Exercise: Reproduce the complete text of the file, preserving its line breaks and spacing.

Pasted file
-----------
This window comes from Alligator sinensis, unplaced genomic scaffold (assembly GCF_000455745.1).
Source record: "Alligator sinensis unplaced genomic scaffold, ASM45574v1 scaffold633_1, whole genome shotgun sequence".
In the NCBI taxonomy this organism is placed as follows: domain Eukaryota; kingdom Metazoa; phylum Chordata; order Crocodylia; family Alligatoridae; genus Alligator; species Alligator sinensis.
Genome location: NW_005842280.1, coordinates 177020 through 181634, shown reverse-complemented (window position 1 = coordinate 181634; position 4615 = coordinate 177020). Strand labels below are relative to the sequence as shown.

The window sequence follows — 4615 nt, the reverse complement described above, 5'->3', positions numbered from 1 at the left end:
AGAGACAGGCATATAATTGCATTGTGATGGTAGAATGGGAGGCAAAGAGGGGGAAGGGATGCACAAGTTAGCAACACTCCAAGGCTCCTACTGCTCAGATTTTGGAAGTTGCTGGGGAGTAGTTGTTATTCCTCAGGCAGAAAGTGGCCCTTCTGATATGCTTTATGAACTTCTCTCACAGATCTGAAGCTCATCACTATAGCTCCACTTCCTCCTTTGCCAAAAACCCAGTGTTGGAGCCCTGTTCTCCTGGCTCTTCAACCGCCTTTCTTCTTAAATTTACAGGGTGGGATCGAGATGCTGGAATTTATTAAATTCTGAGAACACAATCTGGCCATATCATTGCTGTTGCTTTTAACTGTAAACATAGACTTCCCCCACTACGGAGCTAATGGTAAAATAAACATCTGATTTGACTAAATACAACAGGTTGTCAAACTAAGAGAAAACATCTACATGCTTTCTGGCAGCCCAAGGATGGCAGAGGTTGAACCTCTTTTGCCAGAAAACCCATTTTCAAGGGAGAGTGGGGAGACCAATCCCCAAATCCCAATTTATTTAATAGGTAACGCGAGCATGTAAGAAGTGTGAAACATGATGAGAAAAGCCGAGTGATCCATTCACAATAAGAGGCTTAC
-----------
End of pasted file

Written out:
This window comes from Alligator sinensis, unplaced genomic scaffold (assembly GCF_000455745.1).
Source record: "Alligator sinensis unplaced genomic scaffold, ASM45574v1 scaffold633_1, whole genome shotgun sequence".
In the NCBI taxonomy this organism is placed as follows: domain Eukaryota; kingdom Metazoa; phylum Chordata; order Crocodylia; family Alligatoridae; genus Alligator; species Alligator sinensis.
Genome location: NW_005842280.1, coordinates 177020 through 181634, shown reverse-complemented (window position 1 = coordinate 181634; position 4615 = coordinate 177020). Strand labels below are relative to the sequence as shown.

The window sequence follows — 4615 nt, the reverse complement described above, 5'->3', positions numbered from 1 at the left end:
AGAGACAGGCATATAATTGCATTGTGATGGTAGAATGGGAGGCAAAGAGGGGGAAGGGATGCACAAGTTAGCAACACTCCAAGGCTCCTACTGCTCAGATTTTGGAAGTTGCTGGGGAGTAGTTGTTATTCCTCAGGCAGAAAGTGGCCCTTCTGATATGCTTTATGAACTTCTCTCACAGATCTGAAGCTCATCACTATAGCTCCACTTCCTCCTTTGCCAAAAACCCAGTGTTGGAGCCCTGTTCTCCTGGCTCTTCAACCGCCTTTCTTCTTAAATTTACAGGGTGGGATCGAGATGCTGGAATTTATTAAATTCTGAGAACACAATCTGGCCATATCATTGCTGTTGCTTTTAACTGTAAACATAGACTTCCCCCACTACGGAGCTAATGGTAAAATAAACATCTGATTTGACTAAATACAACAGGTTGTCAAACTAAGAGAAAACATCTACATGCTTTCTGGCAGCCCAAGGATGGCAGAGGTTGAACCTCTTTTGCCAGAAAACCCATTTTCAAGGGAGAGTGGGGAGACCAATCCCCAAATCCCAATTTATTTAATAGGTAACGCGAGCATGTAAGAAGTGTGAAACATGATGAGAAAAGCCGAGTGATCCATTCACAATAAGAGGCTTAC